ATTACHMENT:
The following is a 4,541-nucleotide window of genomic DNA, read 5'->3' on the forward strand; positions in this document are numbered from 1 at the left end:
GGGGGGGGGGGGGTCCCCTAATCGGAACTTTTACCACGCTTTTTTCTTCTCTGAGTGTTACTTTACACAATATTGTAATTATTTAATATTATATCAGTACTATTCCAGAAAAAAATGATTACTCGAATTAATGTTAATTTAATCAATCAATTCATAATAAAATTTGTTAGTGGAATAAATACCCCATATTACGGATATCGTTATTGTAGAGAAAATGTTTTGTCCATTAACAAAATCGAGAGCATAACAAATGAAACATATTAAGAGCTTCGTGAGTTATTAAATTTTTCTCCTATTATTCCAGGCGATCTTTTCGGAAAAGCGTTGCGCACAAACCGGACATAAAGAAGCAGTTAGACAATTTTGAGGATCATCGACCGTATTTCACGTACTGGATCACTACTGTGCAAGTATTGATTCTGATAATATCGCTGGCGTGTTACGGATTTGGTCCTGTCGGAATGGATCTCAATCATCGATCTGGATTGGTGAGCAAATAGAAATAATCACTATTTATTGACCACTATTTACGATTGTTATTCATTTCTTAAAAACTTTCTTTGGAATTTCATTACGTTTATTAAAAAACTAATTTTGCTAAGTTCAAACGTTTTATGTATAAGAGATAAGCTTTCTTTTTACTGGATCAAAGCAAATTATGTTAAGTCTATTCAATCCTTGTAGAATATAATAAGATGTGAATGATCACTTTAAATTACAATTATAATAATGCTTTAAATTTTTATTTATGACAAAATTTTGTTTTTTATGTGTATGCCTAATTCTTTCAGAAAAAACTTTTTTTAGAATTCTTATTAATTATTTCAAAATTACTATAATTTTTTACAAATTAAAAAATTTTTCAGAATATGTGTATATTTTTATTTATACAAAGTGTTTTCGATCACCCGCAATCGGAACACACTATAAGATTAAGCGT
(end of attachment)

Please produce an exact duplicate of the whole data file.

The following is a 4,541-nucleotide window of genomic DNA, read 5'->3' on the forward strand; positions in this document are numbered from 1 at the left end:
GGGGGGGGGGGGGTCCCCTAATCGGAACTTTTACCACGCTTTTTTCTTCTCTGAGTGTTACTTTACACAATATTGTAATTATTTAATATTATATCAGTACTATTCCAGAAAAAAATGATTACTCGAATTAATGTTAATTTAATCAATCAATTCATAATAAAATTTGTTAGTGGAATAAATACCCCATATTACGGATATCGTTATTGTAGAGAAAATGTTTTGTCCATTAACAAAATCGAGAGCATAACAAATGAAACATATTAAGAGCTTCGTGAGTTATTAAATTTTTCTCCTATTATTCCAGGCGATCTTTTCGGAAAAGCGTTGCGCACAAACCGGACATAAAGAAGCAGTTAGACAATTTTGAGGATCATCGACCGTATTTCACGTACTGGATCACTACTGTGCAAGTATTGATTCTGATAATATCGCTGGCGTGTTACGGATTTGGTCCTGTCGGAATGGATCTCAATCATCGATCTGGATTGGTGAGCAAATAGAAATAATCACTATTTATTGACCACTATTTACGATTGTTATTCATTTCTTAAAAACTTTCTTTGGAATTTCATTACGTTTATTAAAAAACTAATTTTGCTAAGTTCAAACGTTTTATGTATAAGAGATAAGCTTTCTTTTTACTGGATCAAAGCAAATTATGTTAAGTCTATTCAATCCTTGTAGAATATAATAAGATGTGAATGATCACTTTAAATTACAATTATAATAATGCTTTAAATTTTTATTTATGACAAAATTTTGTTTTTTATGTGTATGCCTAATTCTTTCAGAAAAAACTTTTTTTAGAATTCTTATTAATTATTTCAAAATTACTATAATTTTTTACAAATTAAAAAATTTTTCAGAATATGTGTATATTTTTATTTATACAAAGTGTTTTCGATCACCCGCAATCGGAACACACTATAAGATTAAGCGT